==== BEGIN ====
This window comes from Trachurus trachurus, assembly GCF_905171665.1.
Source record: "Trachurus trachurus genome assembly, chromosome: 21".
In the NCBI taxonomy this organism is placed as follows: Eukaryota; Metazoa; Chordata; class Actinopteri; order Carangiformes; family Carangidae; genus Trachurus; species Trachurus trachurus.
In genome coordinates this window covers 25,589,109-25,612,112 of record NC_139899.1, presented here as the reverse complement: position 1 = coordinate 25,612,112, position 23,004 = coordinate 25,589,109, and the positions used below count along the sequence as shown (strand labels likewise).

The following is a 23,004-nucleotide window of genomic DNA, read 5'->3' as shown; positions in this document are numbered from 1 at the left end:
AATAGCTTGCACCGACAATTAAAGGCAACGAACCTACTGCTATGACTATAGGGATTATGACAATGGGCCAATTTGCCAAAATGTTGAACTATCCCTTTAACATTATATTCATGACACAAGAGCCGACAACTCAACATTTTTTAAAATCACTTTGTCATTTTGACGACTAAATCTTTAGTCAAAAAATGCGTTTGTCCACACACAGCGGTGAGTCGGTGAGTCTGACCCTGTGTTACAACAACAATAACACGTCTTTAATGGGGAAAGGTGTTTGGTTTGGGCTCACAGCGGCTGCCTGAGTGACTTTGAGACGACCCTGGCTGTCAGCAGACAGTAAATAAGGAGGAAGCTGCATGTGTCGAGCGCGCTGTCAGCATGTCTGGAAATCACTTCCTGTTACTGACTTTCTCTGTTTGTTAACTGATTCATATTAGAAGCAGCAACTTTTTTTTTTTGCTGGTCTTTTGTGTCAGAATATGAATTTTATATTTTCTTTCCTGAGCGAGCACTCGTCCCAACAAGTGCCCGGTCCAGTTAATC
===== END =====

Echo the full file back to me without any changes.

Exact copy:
This window comes from Trachurus trachurus, assembly GCF_905171665.1.
Source record: "Trachurus trachurus genome assembly, chromosome: 21".
In the NCBI taxonomy this organism is placed as follows: Eukaryota; Metazoa; Chordata; class Actinopteri; order Carangiformes; family Carangidae; genus Trachurus; species Trachurus trachurus.
In genome coordinates this window covers 25,589,109-25,612,112 of record NC_139899.1, presented here as the reverse complement: position 1 = coordinate 25,612,112, position 23,004 = coordinate 25,589,109, and the positions used below count along the sequence as shown (strand labels likewise).

The following is a 23,004-nucleotide window of genomic DNA, read 5'->3' as shown; positions in this document are numbered from 1 at the left end:
AATAGCTTGCACCGACAATTAAAGGCAACGAACCTACTGCTATGACTATAGGGATTATGACAATGGGCCAATTTGCCAAAATGTTGAACTATCCCTTTAACATTATATTCATGACACAAGAGCCGACAACTCAACATTTTTTAAAATCACTTTGTCATTTTGACGACTAAATCTTTAGTCAAAAAATGCGTTTGTCCACACACAGCGGTGAGTCGGTGAGTCTGACCCTGTGTTACAACAACAATAACACGTCTTTAATGGGGAAAGGTGTTTGGTTTGGGCTCACAGCGGCTGCCTGAGTGACTTTGAGACGACCCTGGCTGTCAGCAGACAGTAAATAAGGAGGAAGCTGCATGTGTCGAGCGCGCTGTCAGCATGTCTGGAAATCACTTCCTGTTACTGACTTTCTCTGTTTGTTAACTGATTCATATTAGAAGCAGCAACTTTTTTTTTTTGCTGGTCTTTTGTGTCAGAATATGAATTTTATATTTTCTTTCCTGAGCGAGCACTCGTCCCAACAAGTGCCCGGTCCAGTTAATC